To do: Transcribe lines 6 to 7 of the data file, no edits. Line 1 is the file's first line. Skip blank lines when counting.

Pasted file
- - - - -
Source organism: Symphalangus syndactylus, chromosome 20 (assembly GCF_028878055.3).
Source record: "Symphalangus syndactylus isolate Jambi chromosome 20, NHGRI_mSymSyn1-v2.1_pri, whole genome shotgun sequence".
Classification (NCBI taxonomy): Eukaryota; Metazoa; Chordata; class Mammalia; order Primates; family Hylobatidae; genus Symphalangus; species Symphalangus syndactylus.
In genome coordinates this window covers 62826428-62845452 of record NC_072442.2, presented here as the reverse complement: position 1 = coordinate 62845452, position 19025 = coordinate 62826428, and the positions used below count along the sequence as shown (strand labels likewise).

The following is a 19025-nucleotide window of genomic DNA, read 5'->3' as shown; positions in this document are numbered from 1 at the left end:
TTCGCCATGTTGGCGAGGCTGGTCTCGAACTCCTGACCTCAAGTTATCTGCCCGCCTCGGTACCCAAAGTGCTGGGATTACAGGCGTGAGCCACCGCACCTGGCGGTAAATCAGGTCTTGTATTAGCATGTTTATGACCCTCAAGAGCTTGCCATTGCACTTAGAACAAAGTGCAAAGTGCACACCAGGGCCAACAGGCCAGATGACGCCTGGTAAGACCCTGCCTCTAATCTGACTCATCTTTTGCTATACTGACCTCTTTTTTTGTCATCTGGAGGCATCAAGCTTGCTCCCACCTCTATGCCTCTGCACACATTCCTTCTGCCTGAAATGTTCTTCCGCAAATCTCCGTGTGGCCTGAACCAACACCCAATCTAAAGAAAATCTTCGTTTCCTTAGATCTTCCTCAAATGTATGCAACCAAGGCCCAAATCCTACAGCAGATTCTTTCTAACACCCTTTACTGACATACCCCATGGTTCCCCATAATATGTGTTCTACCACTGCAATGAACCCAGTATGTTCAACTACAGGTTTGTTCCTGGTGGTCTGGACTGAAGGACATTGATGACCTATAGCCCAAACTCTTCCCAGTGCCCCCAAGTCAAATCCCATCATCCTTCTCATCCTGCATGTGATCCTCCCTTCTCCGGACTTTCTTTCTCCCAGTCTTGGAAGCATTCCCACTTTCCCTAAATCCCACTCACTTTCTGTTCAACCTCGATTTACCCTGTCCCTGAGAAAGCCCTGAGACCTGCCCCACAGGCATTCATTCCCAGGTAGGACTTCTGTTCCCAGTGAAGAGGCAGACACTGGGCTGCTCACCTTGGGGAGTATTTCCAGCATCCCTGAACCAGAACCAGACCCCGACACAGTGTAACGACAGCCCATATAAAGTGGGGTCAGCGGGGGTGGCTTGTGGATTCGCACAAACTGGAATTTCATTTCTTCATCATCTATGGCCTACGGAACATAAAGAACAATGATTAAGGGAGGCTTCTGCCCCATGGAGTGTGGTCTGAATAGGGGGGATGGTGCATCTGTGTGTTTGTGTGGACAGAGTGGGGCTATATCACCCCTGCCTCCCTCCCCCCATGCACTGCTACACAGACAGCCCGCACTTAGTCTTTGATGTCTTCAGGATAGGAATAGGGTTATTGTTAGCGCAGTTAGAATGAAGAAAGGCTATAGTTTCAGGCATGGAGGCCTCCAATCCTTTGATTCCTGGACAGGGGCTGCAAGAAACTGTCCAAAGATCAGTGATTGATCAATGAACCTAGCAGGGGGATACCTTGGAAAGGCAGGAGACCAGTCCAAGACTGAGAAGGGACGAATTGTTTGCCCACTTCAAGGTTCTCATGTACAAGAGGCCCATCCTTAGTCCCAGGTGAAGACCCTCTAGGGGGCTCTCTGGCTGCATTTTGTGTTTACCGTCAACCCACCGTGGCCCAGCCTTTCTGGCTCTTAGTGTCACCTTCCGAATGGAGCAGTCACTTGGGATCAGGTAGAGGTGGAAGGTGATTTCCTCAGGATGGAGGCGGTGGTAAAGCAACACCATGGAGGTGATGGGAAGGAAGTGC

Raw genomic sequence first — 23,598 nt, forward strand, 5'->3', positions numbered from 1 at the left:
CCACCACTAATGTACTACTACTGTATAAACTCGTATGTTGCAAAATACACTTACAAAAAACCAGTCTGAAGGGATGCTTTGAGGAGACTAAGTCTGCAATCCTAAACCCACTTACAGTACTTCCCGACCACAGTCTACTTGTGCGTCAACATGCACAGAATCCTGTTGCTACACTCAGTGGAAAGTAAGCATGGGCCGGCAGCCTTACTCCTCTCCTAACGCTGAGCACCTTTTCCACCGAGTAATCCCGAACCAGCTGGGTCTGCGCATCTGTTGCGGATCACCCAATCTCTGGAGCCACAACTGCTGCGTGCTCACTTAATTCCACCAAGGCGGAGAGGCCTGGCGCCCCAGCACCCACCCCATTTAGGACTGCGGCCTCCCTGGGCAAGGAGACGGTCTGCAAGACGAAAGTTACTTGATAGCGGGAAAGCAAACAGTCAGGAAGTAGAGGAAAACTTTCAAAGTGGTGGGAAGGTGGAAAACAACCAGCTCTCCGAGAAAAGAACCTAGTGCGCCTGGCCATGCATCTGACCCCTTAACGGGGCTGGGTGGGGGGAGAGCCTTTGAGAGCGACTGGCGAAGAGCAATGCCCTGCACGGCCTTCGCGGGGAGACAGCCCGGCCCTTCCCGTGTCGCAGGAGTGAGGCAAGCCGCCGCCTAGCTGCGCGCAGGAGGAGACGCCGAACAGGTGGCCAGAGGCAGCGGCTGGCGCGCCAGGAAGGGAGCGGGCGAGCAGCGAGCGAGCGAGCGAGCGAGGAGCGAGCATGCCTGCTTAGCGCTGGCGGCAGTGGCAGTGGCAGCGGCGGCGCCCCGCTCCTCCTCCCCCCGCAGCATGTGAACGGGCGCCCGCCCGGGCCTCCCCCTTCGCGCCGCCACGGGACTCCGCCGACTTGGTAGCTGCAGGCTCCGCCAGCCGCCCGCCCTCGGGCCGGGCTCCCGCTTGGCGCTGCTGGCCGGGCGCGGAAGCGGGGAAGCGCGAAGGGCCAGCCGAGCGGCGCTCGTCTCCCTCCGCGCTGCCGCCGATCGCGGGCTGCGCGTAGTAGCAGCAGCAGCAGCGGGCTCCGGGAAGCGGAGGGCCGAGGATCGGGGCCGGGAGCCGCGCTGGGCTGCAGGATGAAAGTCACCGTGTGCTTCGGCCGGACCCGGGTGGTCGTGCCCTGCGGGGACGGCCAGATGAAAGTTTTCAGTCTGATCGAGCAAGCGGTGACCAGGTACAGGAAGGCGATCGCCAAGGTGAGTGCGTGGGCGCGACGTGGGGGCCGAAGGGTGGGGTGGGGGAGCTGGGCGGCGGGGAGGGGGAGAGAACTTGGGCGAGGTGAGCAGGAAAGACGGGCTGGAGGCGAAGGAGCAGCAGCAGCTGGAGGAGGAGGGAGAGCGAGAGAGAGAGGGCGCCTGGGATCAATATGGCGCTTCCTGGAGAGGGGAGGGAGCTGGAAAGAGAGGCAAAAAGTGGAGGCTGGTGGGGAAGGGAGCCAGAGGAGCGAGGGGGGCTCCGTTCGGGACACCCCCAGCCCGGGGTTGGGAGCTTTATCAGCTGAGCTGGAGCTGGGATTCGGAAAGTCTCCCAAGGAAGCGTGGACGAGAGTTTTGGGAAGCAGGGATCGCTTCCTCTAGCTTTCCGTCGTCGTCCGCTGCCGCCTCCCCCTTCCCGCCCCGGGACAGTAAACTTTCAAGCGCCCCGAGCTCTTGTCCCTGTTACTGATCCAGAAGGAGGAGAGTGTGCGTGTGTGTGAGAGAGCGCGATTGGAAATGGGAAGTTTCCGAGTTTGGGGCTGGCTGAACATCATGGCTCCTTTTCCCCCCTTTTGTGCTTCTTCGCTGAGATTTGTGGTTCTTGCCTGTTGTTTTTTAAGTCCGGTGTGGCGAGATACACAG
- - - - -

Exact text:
TTCGCCATGTTGGCGAGGCTGGTCTCGAACTCCTGACCTCAAGTTATCTGCCCGCCTCGGTACCCAAAGTGCTGGGATTACAGGCGTGAGCCACCGCACCTGGCGGTAAATCAGGTCTTGTATTAGCATGTTTATGACCCTCAAGAGCTTGCCATTGCACTTAGAACAAAGTGCAAAGTGCACACCAGGGCCAACAGGCCAGATGACGCCTGGTAAGACCCTGCCTCTAATCTGACTCATCTTTTGCTATACTGACCTCTTTTTTTGTCATCTGGAGGCATCAAGCTTGCTCCCACCTCTATGCCTCTGCACACATTCCTTCTGCCTGAAATGTTCTTCCGCAAATCTCCGTGTGGCCTGAACCAACACCCAATCTAAAGAAAATCTTCGTTTCCTTAGATCTTCCTCAAATGTATGCAACCAAGGCCCAAATCCTACAGCAGATTCTTTCTAACACCCTTTACTGACATACCCCATGGTTCCCCATAATATGTGTTCTACCACTGCAATGAACCCAGTATGTTCAACTACAGGTTTGTTCCTGGTGGTCTGGACTGAAGGACATTGATGACCTATAGCCCAAACTCTTCCCAGTGCCCCCAAGTCAAATCCCATCATCCTTCTCATCCTGCATGTGATCCTCCCTTCTCCGGACTTTCTTTCTCCCAGTCTTGGAAGCATTCCCACTTTCCCTAAATCCCACTCACTTTCTGTTCAACCTCGATTTACCCTGTCCCTGAGAAAGCCCTGAGACCTGCCCCACAGGCATTCATTCCCAGGTAGGACTTCTGTTCCCAGTGAAGAGGCAGACACTGGGCTGCTCACCTTGGGGAGTATTTCCAGCATCCCTGAACCAGAACCAGACCCCGACACAGTGTAACGACAGCCCATATAAAGTGGGGTCAGCGGGGGTGGCTTGTGGATTCGCACAAACTGGAATTTCATTTCTTCATCATCTATGGCCTACGGAACATAAAGAACAATGATTAAGGGAGGCTTCTGCCCCATGGAGTGTGGTCTGAATAGGGGGGATGGTGCATCTGTGTGTTTGTGTGGACAGAGTGGGGCTATATCACCCCTGCCTCCCTCCCCCCATGCACTGCTACACAGACAGCCCGCACTTAGTCTTTGATGTCTTCAGGATAGGAATAGGGTTATTGTTAGCGCAGTTAGAATGAAGAAAGGCTATAGTTTCAGGCATGGAGGCCTCCAATCCTTTGATTCCTGGACAGGGGCTGCAAGAAACTGTCCAAAGATCAGTGATTGATCAATGAACCTAGCAGGGGGATACCTTGGAAAGGCAGGAGACCAGTCCAAGACTGAGAAGGGACGAATTGTTTGCCCACTTCAAGGTTCTCATGTACAAGAGGCCCATCCTTAGTCCCAGGTGAAGACCCTCTAGGGGGCTCTCTGGCTGCATTTTGTGTTTACCGTCAACCCACCGTGGCCCAGCCTTTCTGGCTCTTAGTGTCACCTTCCGAATGGAGCAGTCACTTGGGATCAGGTAGAGGTGGAAGGTGATTTCCTCAGGATGGAGGCGGTGGTAAAGCAACACCATGGAGGTGATGGGAAGGAAGTGC

Raw genomic sequence first — 23,598 nt, forward strand, 5'->3', positions numbered from 1 at the left: